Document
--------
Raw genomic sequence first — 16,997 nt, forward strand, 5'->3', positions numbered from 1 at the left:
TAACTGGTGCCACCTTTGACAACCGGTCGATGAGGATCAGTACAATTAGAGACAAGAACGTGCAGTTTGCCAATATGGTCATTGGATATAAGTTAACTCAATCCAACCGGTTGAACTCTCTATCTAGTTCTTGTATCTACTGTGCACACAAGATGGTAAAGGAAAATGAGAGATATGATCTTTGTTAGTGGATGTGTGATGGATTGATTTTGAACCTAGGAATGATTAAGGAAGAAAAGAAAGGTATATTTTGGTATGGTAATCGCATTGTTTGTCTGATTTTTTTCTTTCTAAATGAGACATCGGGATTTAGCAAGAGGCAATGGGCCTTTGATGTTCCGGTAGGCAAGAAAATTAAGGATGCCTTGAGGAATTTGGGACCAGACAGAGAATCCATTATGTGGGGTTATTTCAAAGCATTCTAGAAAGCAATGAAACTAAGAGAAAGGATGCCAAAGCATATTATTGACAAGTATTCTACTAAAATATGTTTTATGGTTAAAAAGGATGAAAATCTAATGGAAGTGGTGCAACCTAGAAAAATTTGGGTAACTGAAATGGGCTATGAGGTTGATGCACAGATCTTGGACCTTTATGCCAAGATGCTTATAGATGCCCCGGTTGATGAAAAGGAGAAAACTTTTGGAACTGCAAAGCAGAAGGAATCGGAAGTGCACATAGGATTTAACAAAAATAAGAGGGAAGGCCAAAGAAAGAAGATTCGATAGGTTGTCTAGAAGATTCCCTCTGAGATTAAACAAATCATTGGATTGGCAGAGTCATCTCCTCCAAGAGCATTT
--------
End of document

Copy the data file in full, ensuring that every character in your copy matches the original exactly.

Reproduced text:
Raw genomic sequence first — 16,997 nt, forward strand, 5'->3', positions numbered from 1 at the left:
TAACTGGTGCCACCTTTGACAACCGGTCGATGAGGATCAGTACAATTAGAGACAAGAACGTGCAGTTTGCCAATATGGTCATTGGATATAAGTTAACTCAATCCAACCGGTTGAACTCTCTATCTAGTTCTTGTATCTACTGTGCACACAAGATGGTAAAGGAAAATGAGAGATATGATCTTTGTTAGTGGATGTGTGATGGATTGATTTTGAACCTAGGAATGATTAAGGAAGAAAAGAAAGGTATATTTTGGTATGGTAATCGCATTGTTTGTCTGATTTTTTTCTTTCTAAATGAGACATCGGGATTTAGCAAGAGGCAATGGGCCTTTGATGTTCCGGTAGGCAAGAAAATTAAGGATGCCTTGAGGAATTTGGGACCAGACAGAGAATCCATTATGTGGGGTTATTTCAAAGCATTCTAGAAAGCAATGAAACTAAGAGAAAGGATGCCAAAGCATATTATTGACAAGTATTCTACTAAAATATGTTTTATGGTTAAAAAGGATGAAAATCTAATGGAAGTGGTGCAACCTAGAAAAATTTGGGTAACTGAAATGGGCTATGAGGTTGATGCACAGATCTTGGACCTTTATGCCAAGATGCTTATAGATGCCCCGGTTGATGAAAAGGAGAAAACTTTTGGAACTGCAAAGCAGAAGGAATCGGAAGTGCACATAGGATTTAACAAAAATAAGAGGGAAGGCCAAAGAAAGAAGATTCGATAGGTTGTCTAGAAGATTCCCTCTGAGATTAAACAAATCATTGGATTGGCAGAGTCATCTCCTCCAAGAGCATTT